State Sen. Scott Wilk, R-Santa Clarita, hosted an informal question-and-answer session with the local business community Friday as the Valley Industry Association hosted its annual State of the State event inside the Dr. Dianne G. Van Hook University Center at College of the Canyons.
Wilk, who’s close to being termed out after serving two terms in the Assembly, and in the midst of his second term in the Senate, joked with a congenial crowd about how confident he was in his ability to take any question.
“And the reason for that is, I learned last year that if you can’t recall Gavin Newsom, you can’t recall anybody,” he said, garnering laughter from across the room.
“So, I can say whatever I want, and you can’t do anything about it,” he said with a smile.
Responding to questions from VIA board member Ed Masterson, Wilk spoke openly about what he considers some of the problems with “business as usual” in Sacramento as he approaches the tail end of nearly a dozen years in the state’s capital, the limit under California’s Constitution.
One of the first questions was from local Jersey Mike’s franchisee Steve Youlios asking if Sacramento is ever going to give small-business owners like himself a break, ahead of minimum wage increases for some areas taking effect July 1, including in unincorporated areas of the SCV.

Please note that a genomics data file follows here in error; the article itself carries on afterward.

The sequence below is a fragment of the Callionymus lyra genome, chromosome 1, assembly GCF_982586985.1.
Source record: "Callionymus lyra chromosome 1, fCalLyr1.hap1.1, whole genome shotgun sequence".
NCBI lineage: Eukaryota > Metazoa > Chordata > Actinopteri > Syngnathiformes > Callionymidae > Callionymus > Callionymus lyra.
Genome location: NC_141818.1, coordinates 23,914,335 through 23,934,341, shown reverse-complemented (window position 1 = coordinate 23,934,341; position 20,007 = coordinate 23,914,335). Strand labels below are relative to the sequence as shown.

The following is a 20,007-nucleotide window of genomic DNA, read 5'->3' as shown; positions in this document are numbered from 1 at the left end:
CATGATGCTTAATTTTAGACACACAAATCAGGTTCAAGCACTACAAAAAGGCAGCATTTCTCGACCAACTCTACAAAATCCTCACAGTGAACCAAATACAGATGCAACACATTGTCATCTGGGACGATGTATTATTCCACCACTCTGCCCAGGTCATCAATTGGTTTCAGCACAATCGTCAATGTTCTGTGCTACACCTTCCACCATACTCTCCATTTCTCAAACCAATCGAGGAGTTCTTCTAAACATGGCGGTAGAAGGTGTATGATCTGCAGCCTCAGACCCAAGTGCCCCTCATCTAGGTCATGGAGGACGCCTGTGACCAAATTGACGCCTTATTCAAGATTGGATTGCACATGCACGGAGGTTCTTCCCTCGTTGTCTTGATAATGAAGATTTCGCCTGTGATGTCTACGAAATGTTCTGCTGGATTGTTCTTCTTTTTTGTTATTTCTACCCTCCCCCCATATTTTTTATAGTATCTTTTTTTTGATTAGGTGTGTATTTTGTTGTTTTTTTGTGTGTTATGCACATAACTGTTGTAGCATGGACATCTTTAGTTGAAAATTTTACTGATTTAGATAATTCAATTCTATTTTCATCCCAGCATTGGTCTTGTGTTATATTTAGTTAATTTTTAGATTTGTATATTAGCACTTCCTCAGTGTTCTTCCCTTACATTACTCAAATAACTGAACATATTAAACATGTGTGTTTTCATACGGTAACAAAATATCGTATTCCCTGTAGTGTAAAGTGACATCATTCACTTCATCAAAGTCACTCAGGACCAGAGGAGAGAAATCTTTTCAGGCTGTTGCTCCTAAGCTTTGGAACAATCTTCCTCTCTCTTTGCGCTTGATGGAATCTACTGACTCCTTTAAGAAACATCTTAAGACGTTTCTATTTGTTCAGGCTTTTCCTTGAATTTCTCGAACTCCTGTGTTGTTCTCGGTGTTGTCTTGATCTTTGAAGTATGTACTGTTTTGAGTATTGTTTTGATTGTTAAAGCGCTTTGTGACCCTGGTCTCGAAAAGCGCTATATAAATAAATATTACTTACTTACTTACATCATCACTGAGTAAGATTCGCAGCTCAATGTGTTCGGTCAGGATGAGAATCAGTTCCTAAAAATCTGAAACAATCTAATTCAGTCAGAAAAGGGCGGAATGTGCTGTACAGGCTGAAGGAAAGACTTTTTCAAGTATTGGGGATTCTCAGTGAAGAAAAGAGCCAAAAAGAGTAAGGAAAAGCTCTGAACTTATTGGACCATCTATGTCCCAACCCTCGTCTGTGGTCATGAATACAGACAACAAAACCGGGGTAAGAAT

Illustrating his view that the state’s economy is controlled by labor interests, Wilk talked about the process behind the creation of a wage council for the fast-food industry. It was signed off by the governor, and then the industry successfully supported a referendum expected to be on the ballot next year, Wilk said.
In response, Assemblyman Chris Holden, D-Pasadena, authored a bill to revive the Industrial Welfare Commission, with the whole point being to “expedite increasing the pay and trying to circumvent the voters having a say in what the policy ought to be,” he said.
“So, is there some relief in sight, anywhere?” Youlios followed.
“No, there’s no — not until you see different people in those seats,” Wilk answered.
While admittedly not a Newsom fan, Wilk acknowledged the governor was able to find cuts in the state’s latest budget, which faces a $32 billion deficit projected for the 2023-24 fiscal year, starting July 1.